While both residents and planning commission members spoke highly of small developer Edward Pavicic at the Aug. 26 meting, and his plans to develop 10.78 acres for a new subdivision, into Stone Creek Subdivision, his preliminary plan was tabled until the Sept. 9 Planning Commission meeting to iron out a few details.
Several planning commission members were concerned over the term “temporary” and its meaning in relation to a planned temporary cul-de-sac for emergency vehicles.
They wanted to review just what that meant if plans to expand it around the property fell through and who would be responsible for it.
Currently, Pavicic plans to eventually develop to the north of the cul-de-sac and join that road.
“I’m working with a brother and sister (the Foresters) in control of that property,” Pavicik said of future plans to buy the property. He has hopes the deal will be complete by year’s end. He recently acquired another parcel, adding to the original 10 acres.
If the preliminary plan is approved, Pavicic estimated it would be between three to four years until the project is built out and the cul-de-sac is removed.
Planning Director Jim Bedell expressed concern over the plans over what would be a concrete pad with no curbs or sidewalks since it’s temporary.
After questions from planning commission and concerns from residents, planning commission chairman Daniel Meehan asked if the plan could be tweaked.
“It sounds like we’re real close,” Meehan said, saying there were just a few details to “square away” before it was approved. The next planning commission is Sept. 9 meeting.
They also wanted to review long-ago plans from the Bur Oaks development which had a similar temporary cul-de-sac years ago.
Resident speak out
Residents’ concerns included the possibility of a water tower falling over to tree removal and property flooding. Pavicic met with neighbors at a community meeting in December 2012 to hear concerns and feedback.
“I have a lot of concerns about this,” one resident said. “I would like to see the full plan or projected plans. This is one half of the puzzle, where’s the other half of the puzzle.”
He wanted to see how the full plans could affect his property. Pavicic brought out some unfinished plans of the full development to show headlights would not not shine into a homeowner’s house.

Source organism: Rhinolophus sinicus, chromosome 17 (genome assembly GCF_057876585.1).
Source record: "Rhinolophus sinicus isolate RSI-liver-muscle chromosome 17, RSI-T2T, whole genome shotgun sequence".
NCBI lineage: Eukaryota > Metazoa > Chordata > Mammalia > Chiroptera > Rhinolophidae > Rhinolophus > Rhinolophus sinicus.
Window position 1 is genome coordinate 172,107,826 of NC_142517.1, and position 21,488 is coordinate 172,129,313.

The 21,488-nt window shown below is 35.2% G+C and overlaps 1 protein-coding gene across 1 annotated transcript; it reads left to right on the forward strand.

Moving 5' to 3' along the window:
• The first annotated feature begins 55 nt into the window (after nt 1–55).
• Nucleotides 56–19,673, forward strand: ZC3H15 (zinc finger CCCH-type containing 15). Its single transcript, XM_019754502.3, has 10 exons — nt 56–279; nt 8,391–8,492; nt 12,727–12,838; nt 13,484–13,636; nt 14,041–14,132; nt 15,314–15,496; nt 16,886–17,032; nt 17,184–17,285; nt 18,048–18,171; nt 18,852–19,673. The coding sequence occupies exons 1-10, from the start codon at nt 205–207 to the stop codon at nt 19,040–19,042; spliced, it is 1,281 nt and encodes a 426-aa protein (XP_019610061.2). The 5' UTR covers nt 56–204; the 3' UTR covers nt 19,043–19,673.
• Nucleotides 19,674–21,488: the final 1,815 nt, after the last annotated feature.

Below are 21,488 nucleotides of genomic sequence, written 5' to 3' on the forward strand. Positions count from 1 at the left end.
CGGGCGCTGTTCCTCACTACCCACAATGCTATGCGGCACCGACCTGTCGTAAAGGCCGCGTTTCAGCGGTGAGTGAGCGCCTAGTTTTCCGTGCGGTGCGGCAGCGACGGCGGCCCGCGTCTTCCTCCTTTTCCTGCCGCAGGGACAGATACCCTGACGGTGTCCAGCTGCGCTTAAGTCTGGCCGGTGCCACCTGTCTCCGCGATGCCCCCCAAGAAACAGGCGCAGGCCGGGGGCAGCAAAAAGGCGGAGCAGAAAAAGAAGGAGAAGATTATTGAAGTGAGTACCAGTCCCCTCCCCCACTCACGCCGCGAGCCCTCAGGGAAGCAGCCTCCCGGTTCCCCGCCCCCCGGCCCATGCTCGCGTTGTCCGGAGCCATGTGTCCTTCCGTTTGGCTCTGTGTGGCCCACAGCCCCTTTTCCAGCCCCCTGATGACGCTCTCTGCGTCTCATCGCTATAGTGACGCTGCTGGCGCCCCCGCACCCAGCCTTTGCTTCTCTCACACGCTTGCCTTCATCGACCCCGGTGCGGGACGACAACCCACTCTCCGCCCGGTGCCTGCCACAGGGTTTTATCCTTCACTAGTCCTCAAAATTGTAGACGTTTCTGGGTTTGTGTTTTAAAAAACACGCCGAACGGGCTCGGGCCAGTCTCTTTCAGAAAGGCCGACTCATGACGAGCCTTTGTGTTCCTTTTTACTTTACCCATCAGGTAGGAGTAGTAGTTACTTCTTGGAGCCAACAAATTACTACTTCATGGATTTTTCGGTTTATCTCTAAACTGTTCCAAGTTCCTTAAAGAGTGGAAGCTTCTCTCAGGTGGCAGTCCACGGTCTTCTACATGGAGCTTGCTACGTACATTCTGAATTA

A representative of Rae Ann Suburban to the north spoke of concerns over a retention basin and possibility that a senior citizen could wander into the basin, which will be a wet pond.
Pavicic said he would allow the designer of Rae Ann Suburban’s pond to sign off on the project. The pond would have a similar look and fence to Rae Ann’s.
“We’ll do whatever to make it look similar to his pond,” Pavicic said.
A Bassett Road resident was concerned about water, noting he
has water issues and was concerned with the view.
“What would happen if you can’t acquire the property to the north?” he asked, saying there were woods there, but now there are not.
The resident said he heard good things about Pavicic but wanted his concerns “on the record.”
One resident, who has resided in Westlake for more than 40 years and recalled when the water tower broke once and water gushed out.
“That water tower let loose,” he said. “It was amazing.”
“Does there have to be considerations for this?” the resident asked.
Planning commission members noted that Pavicic had no control over that joking, “I heard he’s really good but that might be stretching it.”
Several residents were concerned about flooding. Pavicic’s property was previously a grape vineyard that contained a drainage ditch that blocked up.
Pavicic’s engineer said flooding wouldn’t happen since the city would not allow drainage onto the properties nearby.